Project Information
Foraging Ecology of Crabeater Seals (Lobodon Carcinophagus)
Start Date:
End Date:
This collaborative study between the University of California, Santa Cruz, Duke University, the University of South Florida, the University of Alaska-Anchorage, and the University of California, San Diego will examine the identification of biological and physical features associated with the abundance and distribution of individual Antarctic predators; the identification and characterization of biological 'hot spots' within the Western Antarctic Peninsula; and the development of temporally and spatially explicit models of krill consumption within the WAP by vertebrate predators. It is one of several data synthesis and modeling components that use the data obtained in the course of the field work of the Southern Ocean Global Ocean Ecosystems Dynamics (SO GLOBEC) experiment.
SO-Globec is a multidisciplinary effort focused on understanding the physical and biological factors that influence growth, reproduction, recruitment and survival of Antarctic krill (Euphausia superba). The program uses a multi-trophic level approach that includes the predators and competitors of Antarctic krill, represented by other zooplankton, fish, penguins, seals, and cetaceans. It is currently in a synthesis and modeling phase. This collaborative project is concerned with understanding how predators utilize 'hot spots', i.e. locally intense areas of biological productivity, and how 'hot spots' might temporally and spatially structure krill predation rates, and will be integrated with other synthesis and modeling studies that deal with the hydrography primary production, and krill dynamics.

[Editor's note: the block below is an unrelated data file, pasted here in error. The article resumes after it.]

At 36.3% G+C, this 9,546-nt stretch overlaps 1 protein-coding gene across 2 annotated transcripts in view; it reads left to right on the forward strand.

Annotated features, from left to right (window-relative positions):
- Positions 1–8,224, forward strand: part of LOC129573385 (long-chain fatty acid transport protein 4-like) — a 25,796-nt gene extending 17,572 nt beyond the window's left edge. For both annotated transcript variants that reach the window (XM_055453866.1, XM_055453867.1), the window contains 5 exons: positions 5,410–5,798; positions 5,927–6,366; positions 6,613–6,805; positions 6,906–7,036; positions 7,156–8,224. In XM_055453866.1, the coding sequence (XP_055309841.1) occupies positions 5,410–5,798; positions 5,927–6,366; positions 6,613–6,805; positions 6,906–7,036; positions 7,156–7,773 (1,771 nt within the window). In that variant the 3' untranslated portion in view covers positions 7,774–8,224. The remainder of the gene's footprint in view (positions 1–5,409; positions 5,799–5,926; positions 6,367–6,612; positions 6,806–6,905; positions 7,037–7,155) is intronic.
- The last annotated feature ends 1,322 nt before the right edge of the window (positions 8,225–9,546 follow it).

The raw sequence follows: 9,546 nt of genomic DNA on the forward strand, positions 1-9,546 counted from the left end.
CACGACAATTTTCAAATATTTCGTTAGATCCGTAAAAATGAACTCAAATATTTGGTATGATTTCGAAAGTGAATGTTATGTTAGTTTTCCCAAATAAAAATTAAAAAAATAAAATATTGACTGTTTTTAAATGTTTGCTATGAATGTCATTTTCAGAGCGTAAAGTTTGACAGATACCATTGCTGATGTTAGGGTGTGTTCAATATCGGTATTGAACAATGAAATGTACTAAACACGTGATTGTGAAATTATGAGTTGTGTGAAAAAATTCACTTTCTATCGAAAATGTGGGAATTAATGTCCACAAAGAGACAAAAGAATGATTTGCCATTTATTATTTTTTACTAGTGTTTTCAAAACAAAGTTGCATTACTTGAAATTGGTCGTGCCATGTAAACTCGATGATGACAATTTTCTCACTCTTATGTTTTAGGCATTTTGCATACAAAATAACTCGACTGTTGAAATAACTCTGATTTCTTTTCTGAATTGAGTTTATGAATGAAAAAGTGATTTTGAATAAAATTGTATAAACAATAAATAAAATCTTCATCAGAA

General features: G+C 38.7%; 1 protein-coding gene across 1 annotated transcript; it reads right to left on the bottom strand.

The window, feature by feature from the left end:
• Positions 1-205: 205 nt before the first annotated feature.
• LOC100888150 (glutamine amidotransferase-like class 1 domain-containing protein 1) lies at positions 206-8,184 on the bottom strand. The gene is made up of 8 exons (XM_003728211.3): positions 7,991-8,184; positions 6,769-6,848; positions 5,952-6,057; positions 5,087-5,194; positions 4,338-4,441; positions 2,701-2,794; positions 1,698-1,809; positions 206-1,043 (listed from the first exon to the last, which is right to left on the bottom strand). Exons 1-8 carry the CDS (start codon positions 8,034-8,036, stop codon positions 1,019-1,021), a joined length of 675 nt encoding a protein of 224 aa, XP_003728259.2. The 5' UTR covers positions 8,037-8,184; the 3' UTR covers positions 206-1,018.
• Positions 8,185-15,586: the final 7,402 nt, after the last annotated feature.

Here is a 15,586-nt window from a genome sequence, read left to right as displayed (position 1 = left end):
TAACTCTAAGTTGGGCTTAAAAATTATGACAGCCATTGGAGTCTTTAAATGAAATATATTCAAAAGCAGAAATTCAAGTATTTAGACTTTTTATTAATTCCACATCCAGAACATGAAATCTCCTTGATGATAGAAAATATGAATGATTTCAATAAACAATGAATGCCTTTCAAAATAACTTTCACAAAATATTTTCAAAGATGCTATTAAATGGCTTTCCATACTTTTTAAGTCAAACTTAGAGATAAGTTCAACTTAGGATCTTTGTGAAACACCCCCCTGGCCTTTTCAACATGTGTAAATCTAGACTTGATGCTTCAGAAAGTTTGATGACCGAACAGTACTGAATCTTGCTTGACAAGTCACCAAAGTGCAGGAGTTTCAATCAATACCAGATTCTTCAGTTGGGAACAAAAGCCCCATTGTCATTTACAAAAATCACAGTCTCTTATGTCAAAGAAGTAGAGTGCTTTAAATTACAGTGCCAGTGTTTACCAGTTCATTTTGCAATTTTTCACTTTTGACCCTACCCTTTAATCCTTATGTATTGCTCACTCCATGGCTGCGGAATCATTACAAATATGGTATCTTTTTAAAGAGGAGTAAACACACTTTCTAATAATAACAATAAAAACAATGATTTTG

Person Role
Burns, Jennifer Investigator and contact
Costa, Daniel Investigator
Antarctic Organisms and Ecosystems Award # 9981683
Antarctic Organisms and Ecosystems Award # 0003956
AMD - DIF Record(s)
Data Management Plan
None in the Database
Product Level:
0 (raw data)
Repository Title (link) Format(s) Status
USAP-DC Crabeater seal oxygen stores None exists

This project has been viewed 14 times since May 2019 (based on unique date-IP combinations)